(2) Issued: (20090501/1731Z)
(3) Volcano: Cleveland (VNUM #311240)
(4) Current Color Code: UNASSIGNED
(5) Previous Color Code: YELLOW
(6) Source: Alaska Volcano Observatory
(7) Notice Number: 2009/A35
(8) Volcano Location: N 52 deg 49 min W 169 deg 56 min
(9) Area: Aleutians
(10) Summit Elevation: 5676 ft (1730 m)
(11) Volcanic Activity Summary: AVO is lowering the Aviation Color Code and Alert Level at Cleveland volcano to UNASSIGNED. No volcanic activity of significance has been detected at Cleveland since late January 2009. Satellite images have shown no evidence of ash emission or thermal anomalies in the summit area. Because Cleveland is not monitored in real-time with a seismic network, we cannot confidently state that the volcano has returned completely to a background level of quiescence. Therefore, we use the term UNASSIGNED to characterize the state of the volcano and hazards.

Cleveland volcano has been intermittently active for a number of years with pauses of months between minor ash explosions. Additional ash events can occur without warning and, since the volcano is unmonitored in real-time, ash clouds can go undetected for several hours. AVO uses satellite imagery to evaluate the state of activity at Cleveland. Frequent periods of poor weather can prevent clear views of the volcano for weeks at a time.
(12) Volcanic cloud height:
(13) Other volcanic cloud information:
(14) Remarks: Cleveland volcano forms the western half of Chuginadak Island, a remote and uninhabited island in the east central Aleutians. It is located about about 75 km (45 mi.) west of the community of Nikolski, and 1500 km (940 mi.) southwest of Anchorage. The volcano's most recent significant eruption began in February, 2001 consisting of 3 explosive events that produced ash clouds as high as 12 km (39,000 ft) above sea level. This eruption also produced a rubbly lava flow and hot avalanche that reached the sea. The most recent minor ash emissions were observed in January 2009.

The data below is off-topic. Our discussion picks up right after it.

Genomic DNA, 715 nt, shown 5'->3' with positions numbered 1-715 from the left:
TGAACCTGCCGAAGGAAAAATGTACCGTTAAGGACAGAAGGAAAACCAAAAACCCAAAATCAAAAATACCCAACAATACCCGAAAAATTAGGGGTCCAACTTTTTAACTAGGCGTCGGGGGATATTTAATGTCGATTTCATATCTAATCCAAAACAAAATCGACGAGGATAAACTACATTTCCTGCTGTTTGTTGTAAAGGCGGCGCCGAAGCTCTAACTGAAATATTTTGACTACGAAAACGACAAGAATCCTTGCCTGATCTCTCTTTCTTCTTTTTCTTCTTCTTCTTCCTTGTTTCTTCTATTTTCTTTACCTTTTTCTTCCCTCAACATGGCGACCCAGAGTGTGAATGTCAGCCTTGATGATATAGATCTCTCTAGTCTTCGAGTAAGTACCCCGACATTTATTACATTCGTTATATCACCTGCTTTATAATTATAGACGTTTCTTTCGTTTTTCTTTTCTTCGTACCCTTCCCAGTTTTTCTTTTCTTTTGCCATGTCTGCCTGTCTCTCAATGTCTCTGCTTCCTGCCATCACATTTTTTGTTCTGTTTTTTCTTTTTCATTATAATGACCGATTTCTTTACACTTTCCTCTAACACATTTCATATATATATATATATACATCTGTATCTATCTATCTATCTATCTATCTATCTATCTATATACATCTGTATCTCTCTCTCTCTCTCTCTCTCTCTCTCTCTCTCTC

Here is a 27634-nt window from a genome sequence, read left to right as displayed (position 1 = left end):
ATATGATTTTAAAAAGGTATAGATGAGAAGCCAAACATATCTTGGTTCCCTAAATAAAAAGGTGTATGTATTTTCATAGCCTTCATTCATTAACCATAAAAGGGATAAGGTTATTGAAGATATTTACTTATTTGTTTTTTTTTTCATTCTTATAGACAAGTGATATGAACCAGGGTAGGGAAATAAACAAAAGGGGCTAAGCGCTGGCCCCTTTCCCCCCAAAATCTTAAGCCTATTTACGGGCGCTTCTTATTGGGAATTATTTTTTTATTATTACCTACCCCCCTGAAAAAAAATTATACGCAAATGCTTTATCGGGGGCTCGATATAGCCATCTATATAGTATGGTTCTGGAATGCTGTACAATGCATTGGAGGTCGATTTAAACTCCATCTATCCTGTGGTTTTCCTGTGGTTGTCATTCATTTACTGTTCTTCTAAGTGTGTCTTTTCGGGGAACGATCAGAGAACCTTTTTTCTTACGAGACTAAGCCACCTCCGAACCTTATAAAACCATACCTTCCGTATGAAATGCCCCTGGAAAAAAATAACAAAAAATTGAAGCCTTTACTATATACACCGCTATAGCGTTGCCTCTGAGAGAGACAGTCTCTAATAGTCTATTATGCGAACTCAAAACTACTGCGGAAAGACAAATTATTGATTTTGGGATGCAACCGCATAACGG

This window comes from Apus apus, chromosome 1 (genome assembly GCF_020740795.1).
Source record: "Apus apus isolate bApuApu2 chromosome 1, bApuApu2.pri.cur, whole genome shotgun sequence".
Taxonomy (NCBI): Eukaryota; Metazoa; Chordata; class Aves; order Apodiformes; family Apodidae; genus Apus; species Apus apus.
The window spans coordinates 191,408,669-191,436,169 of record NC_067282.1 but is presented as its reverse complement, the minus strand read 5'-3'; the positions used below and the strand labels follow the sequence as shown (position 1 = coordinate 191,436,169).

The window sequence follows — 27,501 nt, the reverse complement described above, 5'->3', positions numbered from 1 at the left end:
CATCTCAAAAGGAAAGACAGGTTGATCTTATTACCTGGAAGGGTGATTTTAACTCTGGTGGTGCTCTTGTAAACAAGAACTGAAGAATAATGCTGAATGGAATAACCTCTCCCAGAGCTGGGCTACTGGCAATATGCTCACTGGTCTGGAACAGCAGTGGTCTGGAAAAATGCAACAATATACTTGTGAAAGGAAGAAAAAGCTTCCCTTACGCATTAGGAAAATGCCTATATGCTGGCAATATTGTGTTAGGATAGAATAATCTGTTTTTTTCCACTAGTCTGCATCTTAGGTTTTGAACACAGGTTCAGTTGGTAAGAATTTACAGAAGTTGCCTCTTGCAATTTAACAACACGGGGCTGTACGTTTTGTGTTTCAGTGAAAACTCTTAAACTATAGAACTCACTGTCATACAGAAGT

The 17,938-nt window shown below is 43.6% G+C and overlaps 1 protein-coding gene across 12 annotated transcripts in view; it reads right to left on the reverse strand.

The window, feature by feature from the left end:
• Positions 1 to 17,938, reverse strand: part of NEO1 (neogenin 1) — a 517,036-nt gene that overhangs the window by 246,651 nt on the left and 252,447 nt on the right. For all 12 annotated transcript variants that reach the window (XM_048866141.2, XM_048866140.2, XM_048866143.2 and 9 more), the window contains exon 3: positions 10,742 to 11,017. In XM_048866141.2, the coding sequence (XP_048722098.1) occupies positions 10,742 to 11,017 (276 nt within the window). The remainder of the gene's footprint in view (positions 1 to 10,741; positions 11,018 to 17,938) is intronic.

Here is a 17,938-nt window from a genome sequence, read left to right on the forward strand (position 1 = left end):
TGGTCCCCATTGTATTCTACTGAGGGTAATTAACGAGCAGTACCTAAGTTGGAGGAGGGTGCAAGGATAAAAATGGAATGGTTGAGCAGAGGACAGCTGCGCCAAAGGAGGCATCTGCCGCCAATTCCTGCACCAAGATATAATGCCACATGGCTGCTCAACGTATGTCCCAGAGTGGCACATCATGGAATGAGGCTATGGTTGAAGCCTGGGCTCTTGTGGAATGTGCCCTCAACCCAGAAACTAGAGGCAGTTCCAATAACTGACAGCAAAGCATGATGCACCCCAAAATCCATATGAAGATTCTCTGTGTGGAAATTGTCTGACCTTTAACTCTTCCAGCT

(15) Contacts: Tom Murray, Scientist-in-Charge, USGS
tlmurray@usgs.gov (907) 786-7497

Steve McNutt, Coordinating Scientist, UAF
steve@giseis.alaska.edu (907) 474-7131
(16) Next Notice: A new VAN will be issued if conditions change significantly or alert levels are modified. While a VAN is in effect, regularly scheduled updates are posted at
http://www.avo.alaska.edu

AVO/USGS Volcanic Activity Notice

Volcano: Cleveland (VNUM #311240)

Current Volcano Alert Level: UNASSIGNED
Previous Volcano Alert Level: ADVISORY

Current Aviation Color Code: UNASSIGNED
Previous Aviation Color Code: YELLOW

Issued: Friday, May 1, 2009, 9:31 AM AKDT
Source: Alaska Volcano Observatory
Notice Number: 2009/A35
Location: N 52 deg 49 min W 169 deg 56 min
Elevation: 5676 ft (1730 m)
Area: Aleutians

Volcanic Activity Summary: AVO is lowering the Aviation Color Code and Alert Level at Cleveland volcano to UNASSIGNED. No volcanic activity of significance has been detected at Cleveland since late January 2009. Satellite images have shown no evidence of ash emission or thermal anomalies in the summit area. Because Cleveland is not monitored in real-time with a seismic network, we cannot confidently state that the volcano has returned completely to a background level of quiescence. Therefore, we use the term UNASSIGNED to characterize the state of the volcano and hazards.

Cleveland volcano has been intermittently active for a number of years with pauses of months between minor ash explosions. Additional ash events can occur without warning and, since the volcano is unmonitored in real-time, ash clouds can go undetected for several hours. AVO uses satellite imagery to evaluate the state of activity at Cleveland. Frequent periods of poor weather can prevent clear views of the volcano for weeks at a time.


Remarks: Cleveland volcano forms the western half of Chuginadak Island, a remote and uninhabited island in the east central Aleutians. It is located about about 75 km (45 mi.) west of the community of Nikolski, and 1500 km (940 mi.) southwest of Anchorage. The volcano's most recent significant eruption began in February, 2001 consisting of 3 explosive events that produced ash clouds as high as 12 km (39,000 ft) above sea level. This eruption also produced a rubbly lava flow and hot avalanche that reached the sea. The most recent minor ash emissions were observed in January 2009.

Contacts: Tom Murray, Scientist-in-Charge, USGS
tlmurray@usgs.gov (907) 786-7497

Steve McNutt, Coordinating Scientist, UAF
steve@giseis.alaska.edu (907) 474-7131

Next Notice: A new VAN will be issued if conditions change significantly or alert levels are modified. While a VAN is in effect, regularly scheduled updates are posted at
http://www.avo.alaska.edu


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URL: avo.alaska.edu/activity/report.php
Page modified: December 2, 2016 10:12